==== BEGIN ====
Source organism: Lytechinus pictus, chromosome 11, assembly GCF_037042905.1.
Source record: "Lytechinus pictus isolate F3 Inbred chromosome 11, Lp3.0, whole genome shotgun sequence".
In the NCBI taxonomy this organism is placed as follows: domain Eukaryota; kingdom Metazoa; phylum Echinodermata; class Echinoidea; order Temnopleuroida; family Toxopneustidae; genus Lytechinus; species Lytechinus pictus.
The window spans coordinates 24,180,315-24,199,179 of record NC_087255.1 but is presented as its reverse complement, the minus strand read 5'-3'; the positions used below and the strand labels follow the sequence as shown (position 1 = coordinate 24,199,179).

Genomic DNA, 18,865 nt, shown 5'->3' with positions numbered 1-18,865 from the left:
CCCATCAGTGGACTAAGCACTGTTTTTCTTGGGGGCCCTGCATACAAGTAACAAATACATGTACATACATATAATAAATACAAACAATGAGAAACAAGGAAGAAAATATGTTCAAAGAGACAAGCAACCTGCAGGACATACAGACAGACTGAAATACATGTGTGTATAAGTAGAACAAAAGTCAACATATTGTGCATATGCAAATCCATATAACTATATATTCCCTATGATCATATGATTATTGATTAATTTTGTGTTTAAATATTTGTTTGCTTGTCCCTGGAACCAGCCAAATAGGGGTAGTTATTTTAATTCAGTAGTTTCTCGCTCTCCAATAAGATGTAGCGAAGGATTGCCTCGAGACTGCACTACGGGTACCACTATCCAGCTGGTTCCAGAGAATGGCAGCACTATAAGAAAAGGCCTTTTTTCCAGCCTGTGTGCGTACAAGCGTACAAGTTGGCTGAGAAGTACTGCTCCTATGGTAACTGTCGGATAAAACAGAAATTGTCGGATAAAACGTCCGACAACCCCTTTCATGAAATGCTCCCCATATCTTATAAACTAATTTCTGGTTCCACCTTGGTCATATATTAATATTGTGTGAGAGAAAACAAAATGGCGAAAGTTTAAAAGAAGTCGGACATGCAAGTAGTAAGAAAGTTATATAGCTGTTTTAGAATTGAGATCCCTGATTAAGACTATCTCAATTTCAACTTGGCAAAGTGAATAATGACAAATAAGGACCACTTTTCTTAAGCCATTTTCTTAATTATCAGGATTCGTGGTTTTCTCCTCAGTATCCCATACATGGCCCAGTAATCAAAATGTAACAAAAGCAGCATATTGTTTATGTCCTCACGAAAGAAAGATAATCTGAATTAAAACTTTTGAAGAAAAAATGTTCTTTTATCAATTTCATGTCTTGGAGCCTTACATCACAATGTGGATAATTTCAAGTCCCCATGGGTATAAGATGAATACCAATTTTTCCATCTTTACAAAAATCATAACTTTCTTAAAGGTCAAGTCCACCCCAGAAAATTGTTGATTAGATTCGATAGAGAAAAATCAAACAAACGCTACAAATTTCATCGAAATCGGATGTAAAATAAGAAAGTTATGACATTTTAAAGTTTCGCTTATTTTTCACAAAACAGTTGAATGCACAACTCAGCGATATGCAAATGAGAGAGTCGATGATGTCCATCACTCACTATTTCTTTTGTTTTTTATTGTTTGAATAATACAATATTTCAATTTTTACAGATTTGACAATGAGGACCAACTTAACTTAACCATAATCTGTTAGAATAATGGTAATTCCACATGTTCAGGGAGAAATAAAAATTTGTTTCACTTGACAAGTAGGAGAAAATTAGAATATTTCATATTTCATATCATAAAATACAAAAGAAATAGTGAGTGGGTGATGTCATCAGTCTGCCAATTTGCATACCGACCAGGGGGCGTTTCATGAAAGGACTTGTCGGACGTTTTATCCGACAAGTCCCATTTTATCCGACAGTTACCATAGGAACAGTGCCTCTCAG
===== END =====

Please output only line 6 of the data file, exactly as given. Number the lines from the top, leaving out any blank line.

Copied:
CCCATCAGTGGACTAAGCACTGTTTTTCTTGGGGGCCCTGCATACAAGTAACAAATACATGTACATACATATAATAAATACAAACAATGAGAAACAAGGAAGAAAATATGTTCAAAGAGACAAGCAACCTGCAGGACATACAGACAGACTGAAATACATGTGTGTATAAGTAGAACAAAAGTCAACATATTGTGCATATGCAAATCCATATAACTATATATTCCCTATGATCATATGATTATTGATTAATTTTGTGTTTAAATATTTGTTTGCTTGTCCCTGGAACCAGCCAAATAGGGGTAGTTATTTTAATTCAGTAGTTTCTCGCTCTCCAATAAGATGTAGCGAAGGATTGCCTCGAGACTGCACTACGGGTACCACTATCCAGCTGGTTCCAGAGAATGGCAGCACTATAAGAAAAGGCCTTTTTTCCAGCCTGTGTGCGTACAAGCGTACAAGTTGGCTGAGAAGTACTGCTCCTATGGTAACTGTCGGATAAAACAGAAATTGTCGGATAAAACGTCCGACAACCCCTTTCATGAAATGCTCCCCATATCTTATAAACTAATTTCTGGTTCCACCTTGGTCATATATTAATATTGTGTGAGAGAAAACAAAATGGCGAAAGTTTAAAAGAAGTCGGACATGCAAGTAGTAAGAAAGTTATATAGCTGTTTTAGAATTGAGATCCCTGATTAAGACTATCTCAATTTCAACTTGGCAAAGTGAATAATGACAAATAAGGACCACTTTTCTTAAGCCATTTTCTTAATTATCAGGATTCGTGGTTTTCTCCTCAGTATCCCATACATGGCCCAGTAATCAAAATGTAACAAAAGCAGCATATTGTTTATGTCCTCACGAAAGAAAGATAATCTGAATTAAAACTTTTGAAGAAAAAATGTTCTTTTATCAATTTCATGTCTTGGAGCCTTACATCACAATGTGGATAATTTCAAGTCCCCATGGGTATAAGATGAATACCAATTTTTCCATCTTTACAAAAATCATAACTTTCTTAAAGGTCAAGTCCACCCCAGAAAATTGTTGATTAGATTCGATAGAGAAAAATCAAACAAACGCTACAAATTTCATCGAAATCGGATGTAAAATAAGAAAGTTATGACATTTTAAAGTTTCGCTTATTTTTCACAAAACAGTTGAATGCACAACTCAGCGATATGCAAATGAGAGAGTCGATGATGTCCATCACTCACTATTTCTTTTGTTTTTTATTGTTTGAATAATACAATATTTCAATTTTTACAGATTTGACAATGAGGACCAACTTAACTTAACCATAATCTGTTAGAATAATGGTAATTCCACATGTTCAGGGAGAAATAAAAATTTGTTTCACTTGACAAGTAGGAGAAAATTAGAATATTTCATATTTCATATCATAAAATACAAAAGAAATAGTGAGTGGGTGATGTCATCAGTCTGCCAATTTGCATACCGACCAGGGGGCGTTTCATGAAAGGACTTGTCGGACGTTTTATCCGACAAGTCCCATTTTATCCGACAGTTACCATAGGAACAGTGCCTCTCAG